We now might have a non-invasive way to measure beta-cell growth and apoptosis for determining effectiveness of new treatment therapies that can cause beta-cell regeneration of increase of beta-cell mass instead. Fluorine-18-dihydroxyphenylalanine (18F-DOPA) positron emission tomography (PET) can be used to localize insulinoma or beta-cell hyperplasia in adult patients, according to a report in the April issue of The Journal of Clinical Endocrinology & Metabolism.
Conventional imaging studies have long been used for tumor localization in patients with insulinoma or beta-cell hyperplasia, the authors explain, but all such methods either have limited sensitivity or are invasive procedures.
Dr. Pirjo Nuutila from Turku University Hospital, Finland and colleagues compared the diagnostic sensitivity of 18F-DOPA PET with conventional methods in 10 hyperinsulinemic and hypoglycemic adults.
The PET images localized the lesion in 6 of 7 patients with insulinoma, in the case of insulinoma metastatic to the liver, and in the two patients with beta-cell hyperplasia, the authors report.
18F-DOPA PET was more sensitive (90%) than CT (30%) or MRI (40%) in identifying the disease focus, the report indicates, and 18F-DOPA provided additional information for surgery that was obtained with none of the other imaging procedures.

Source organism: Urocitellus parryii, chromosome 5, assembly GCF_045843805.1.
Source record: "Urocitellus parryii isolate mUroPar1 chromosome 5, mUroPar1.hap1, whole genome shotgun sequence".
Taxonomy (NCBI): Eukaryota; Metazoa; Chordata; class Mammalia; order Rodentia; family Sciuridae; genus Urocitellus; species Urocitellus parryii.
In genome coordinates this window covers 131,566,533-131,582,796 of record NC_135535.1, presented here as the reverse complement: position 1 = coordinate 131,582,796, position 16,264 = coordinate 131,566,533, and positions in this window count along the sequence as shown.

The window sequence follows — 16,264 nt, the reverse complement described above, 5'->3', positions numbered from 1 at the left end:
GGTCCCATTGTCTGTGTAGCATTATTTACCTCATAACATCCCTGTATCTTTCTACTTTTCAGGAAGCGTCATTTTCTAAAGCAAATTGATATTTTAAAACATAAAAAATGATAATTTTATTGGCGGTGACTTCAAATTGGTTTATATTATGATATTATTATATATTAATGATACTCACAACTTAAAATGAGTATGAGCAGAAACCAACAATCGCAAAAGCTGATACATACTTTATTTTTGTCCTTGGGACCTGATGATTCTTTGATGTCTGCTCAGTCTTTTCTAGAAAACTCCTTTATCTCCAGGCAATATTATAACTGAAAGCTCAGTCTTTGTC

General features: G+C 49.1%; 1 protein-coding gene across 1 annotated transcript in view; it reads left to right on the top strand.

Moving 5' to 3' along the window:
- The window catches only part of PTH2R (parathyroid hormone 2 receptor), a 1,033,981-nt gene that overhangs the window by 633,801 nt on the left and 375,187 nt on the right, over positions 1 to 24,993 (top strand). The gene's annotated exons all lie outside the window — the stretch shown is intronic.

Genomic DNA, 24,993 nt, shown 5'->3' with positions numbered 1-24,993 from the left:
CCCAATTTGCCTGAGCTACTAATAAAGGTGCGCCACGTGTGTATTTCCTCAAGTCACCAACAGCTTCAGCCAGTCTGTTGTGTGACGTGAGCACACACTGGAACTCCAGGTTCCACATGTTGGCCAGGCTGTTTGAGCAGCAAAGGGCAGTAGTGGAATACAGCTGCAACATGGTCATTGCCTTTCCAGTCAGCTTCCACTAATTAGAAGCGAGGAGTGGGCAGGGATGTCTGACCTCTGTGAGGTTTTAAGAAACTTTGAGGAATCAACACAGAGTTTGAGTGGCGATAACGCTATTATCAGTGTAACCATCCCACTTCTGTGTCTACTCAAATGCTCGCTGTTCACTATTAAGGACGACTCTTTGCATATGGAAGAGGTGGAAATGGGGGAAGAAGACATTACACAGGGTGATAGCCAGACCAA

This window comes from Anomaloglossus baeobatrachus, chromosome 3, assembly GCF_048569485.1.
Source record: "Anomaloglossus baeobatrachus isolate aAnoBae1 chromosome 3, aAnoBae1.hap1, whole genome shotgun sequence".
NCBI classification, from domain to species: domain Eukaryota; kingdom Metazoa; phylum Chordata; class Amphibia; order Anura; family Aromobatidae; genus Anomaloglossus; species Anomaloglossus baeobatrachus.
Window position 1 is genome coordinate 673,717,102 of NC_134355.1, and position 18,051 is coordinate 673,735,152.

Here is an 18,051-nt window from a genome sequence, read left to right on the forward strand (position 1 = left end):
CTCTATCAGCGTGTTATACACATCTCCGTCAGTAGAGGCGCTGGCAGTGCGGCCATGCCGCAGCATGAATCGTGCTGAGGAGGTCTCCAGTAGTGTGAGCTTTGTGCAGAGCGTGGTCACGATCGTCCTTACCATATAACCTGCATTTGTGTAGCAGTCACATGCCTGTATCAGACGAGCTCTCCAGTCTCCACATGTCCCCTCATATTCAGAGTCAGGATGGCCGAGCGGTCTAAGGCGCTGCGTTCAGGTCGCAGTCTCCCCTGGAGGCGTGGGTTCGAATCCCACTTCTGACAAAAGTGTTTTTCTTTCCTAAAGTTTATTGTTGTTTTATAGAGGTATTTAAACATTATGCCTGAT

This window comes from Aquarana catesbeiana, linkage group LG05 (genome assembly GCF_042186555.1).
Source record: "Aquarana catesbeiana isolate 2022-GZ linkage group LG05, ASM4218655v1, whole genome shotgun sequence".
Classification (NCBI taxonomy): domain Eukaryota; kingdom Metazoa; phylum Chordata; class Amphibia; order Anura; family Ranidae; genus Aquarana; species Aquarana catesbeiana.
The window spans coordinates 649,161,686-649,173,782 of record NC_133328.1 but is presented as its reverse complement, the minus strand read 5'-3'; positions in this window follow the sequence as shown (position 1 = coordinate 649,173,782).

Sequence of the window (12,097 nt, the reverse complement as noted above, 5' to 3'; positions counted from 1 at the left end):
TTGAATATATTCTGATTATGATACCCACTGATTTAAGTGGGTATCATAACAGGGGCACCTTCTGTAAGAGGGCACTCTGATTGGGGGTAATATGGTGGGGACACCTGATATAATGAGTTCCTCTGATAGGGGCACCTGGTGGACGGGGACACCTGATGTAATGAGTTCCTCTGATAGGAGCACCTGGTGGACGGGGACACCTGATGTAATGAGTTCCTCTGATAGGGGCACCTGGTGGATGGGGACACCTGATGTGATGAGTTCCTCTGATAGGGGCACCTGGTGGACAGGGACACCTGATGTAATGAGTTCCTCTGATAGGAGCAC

Symptoms of hypoglycemia resolved after operation in 9 of the 10 patients, the researchers note.
"Because L-DOPA also accumulates physiologically in the normal pancreas, 18F-DOPA PET is a useful diagnostic tool only for patients with confirmed inappropriate insulin secretion," the investigators say.
"Future studies are likely to be performed with hybrid PET/CT scanners, which enable correlation of anatomical and functional information within one imaging session," they add, concluding: "18F-DOPA PET has the potential to become the functional imaging method of the future, once the results reported here are confirmed in a larger patient population."
J Clin Endocrinol Metab 2007;92:1237-1244.
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